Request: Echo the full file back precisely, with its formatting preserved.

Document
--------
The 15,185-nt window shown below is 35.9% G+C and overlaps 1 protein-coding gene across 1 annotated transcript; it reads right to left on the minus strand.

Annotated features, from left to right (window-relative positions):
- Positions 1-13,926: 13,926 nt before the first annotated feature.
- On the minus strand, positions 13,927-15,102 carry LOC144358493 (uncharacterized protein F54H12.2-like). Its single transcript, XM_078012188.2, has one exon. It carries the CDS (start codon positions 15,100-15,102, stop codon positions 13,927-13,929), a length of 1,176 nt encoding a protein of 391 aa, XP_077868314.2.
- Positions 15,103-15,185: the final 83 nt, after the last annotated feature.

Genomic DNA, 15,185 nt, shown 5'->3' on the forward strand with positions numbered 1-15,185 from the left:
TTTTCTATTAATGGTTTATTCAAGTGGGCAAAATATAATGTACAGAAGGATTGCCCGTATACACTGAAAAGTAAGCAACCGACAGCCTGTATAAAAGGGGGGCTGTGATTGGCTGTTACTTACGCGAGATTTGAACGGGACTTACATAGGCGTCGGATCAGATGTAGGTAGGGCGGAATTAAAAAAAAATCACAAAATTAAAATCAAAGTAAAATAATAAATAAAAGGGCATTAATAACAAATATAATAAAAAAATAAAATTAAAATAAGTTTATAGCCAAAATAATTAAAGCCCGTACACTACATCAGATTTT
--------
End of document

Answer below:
The 15,185-nt window shown below is 35.9% G+C and overlaps 1 protein-coding gene across 1 annotated transcript; it reads right to left on the minus strand.

Annotated features, from left to right (window-relative positions):
- Positions 1-13,926: 13,926 nt before the first annotated feature.
- On the minus strand, positions 13,927-15,102 carry LOC144358493 (uncharacterized protein F54H12.2-like). Its single transcript, XM_078012188.2, has one exon. It carries the CDS (start codon positions 15,100-15,102, stop codon positions 13,927-13,929), a length of 1,176 nt encoding a protein of 391 aa, XP_077868314.2.
- Positions 15,103-15,185: the final 83 nt, after the last annotated feature.

Genomic DNA, 15,185 nt, shown 5'->3' on the forward strand with positions numbered 1-15,185 from the left:
TTTTCTATTAATGGTTTATTCAAGTGGGCAAAATATAATGTACAGAAGGATTGCCCGTATACACTGAAAAGTAAGCAACCGACAGCCTGTATAAAAGGGGGGCTGTGATTGGCTGTTACTTACGCGAGATTTGAACGGGACTTACATAGGCGTCGGATCAGATGTAGGTAGGGCGGAATTAAAAAAAAATCACAAAATTAAAATCAAAGTAAAATAATAAATAAAAGGGCATTAATAACAAATATAATAAAAAAATAAAATTAAAATAAGTTTATAGCCAAAATAATTAAAGCCCGTACACTACATCAGATTTT